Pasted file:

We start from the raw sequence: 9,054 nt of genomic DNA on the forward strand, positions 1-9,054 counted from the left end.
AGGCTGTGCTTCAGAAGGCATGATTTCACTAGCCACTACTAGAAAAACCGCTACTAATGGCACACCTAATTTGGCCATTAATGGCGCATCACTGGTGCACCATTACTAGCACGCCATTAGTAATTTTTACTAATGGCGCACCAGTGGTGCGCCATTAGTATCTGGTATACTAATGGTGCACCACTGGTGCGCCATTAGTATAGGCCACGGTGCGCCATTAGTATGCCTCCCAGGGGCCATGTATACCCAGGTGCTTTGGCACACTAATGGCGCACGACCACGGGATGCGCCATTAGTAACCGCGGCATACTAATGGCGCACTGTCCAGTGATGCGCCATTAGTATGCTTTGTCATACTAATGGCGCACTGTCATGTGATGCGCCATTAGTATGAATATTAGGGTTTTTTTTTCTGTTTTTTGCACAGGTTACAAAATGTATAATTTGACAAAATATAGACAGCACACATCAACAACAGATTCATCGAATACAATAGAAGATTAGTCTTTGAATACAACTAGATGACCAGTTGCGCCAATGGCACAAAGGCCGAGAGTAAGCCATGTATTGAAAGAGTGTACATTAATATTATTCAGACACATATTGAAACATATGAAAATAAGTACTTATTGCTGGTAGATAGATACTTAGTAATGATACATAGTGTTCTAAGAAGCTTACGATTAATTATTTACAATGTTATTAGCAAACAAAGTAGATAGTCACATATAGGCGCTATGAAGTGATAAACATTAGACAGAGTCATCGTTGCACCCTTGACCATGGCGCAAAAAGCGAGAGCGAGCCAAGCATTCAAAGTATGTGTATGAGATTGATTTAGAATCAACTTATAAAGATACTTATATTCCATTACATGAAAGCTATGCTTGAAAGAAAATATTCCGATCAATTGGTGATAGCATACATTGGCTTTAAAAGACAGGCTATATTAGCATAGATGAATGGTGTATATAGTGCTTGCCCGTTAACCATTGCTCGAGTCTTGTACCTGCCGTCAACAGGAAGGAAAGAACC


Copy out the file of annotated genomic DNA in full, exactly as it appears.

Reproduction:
We start from the raw sequence: 9,054 nt of genomic DNA on the forward strand, positions 1-9,054 counted from the left end.
AGGCTGTGCTTCAGAAGGCATGATTTCACTAGCCACTACTAGAAAAACCGCTACTAATGGCACACCTAATTTGGCCATTAATGGCGCATCACTGGTGCACCATTACTAGCACGCCATTAGTAATTTTTACTAATGGCGCACCAGTGGTGCGCCATTAGTATCTGGTATACTAATGGTGCACCACTGGTGCGCCATTAGTATAGGCCACGGTGCGCCATTAGTATGCCTCCCAGGGGCCATGTATACCCAGGTGCTTTGGCACACTAATGGCGCACGACCACGGGATGCGCCATTAGTAACCGCGGCATACTAATGGCGCACTGTCCAGTGATGCGCCATTAGTATGCTTTGTCATACTAATGGCGCACTGTCATGTGATGCGCCATTAGTATGAATATTAGGGTTTTTTTTTCTGTTTTTTGCACAGGTTACAAAATGTATAATTTGACAAAATATAGACAGCACACATCAACAACAGATTCATCGAATACAATAGAAGATTAGTCTTTGAATACAACTAGATGACCAGTTGCGCCAATGGCACAAAGGCCGAGAGTAAGCCATGTATTGAAAGAGTGTACATTAATATTATTCAGACACATATTGAAACATATGAAAATAAGTACTTATTGCTGGTAGATAGATACTTAGTAATGATACATAGTGTTCTAAGAAGCTTACGATTAATTATTTACAATGTTATTAGCAAACAAAGTAGATAGTCACATATAGGCGCTATGAAGTGATAAACATTAGACAGAGTCATCGTTGCACCCTTGACCATGGCGCAAAAAGCGAGAGCGAGCCAAGCATTCAAAGTATGTGTATGAGATTGATTTAGAATCAACTTATAAAGATACTTATATTCCATTACATGAAAGCTATGCTTGAAAGAAAATATTCCGATCAATTGGTGATAGCATACATTGGCTTTAAAAGACAGGCTATATTAGCATAGATGAATGGTGTATATAGTGCTTGCCCGTTAACCATTGCTCGAGTCTTGTACCTGCCGTCAACAGGAAGGAAAGAACC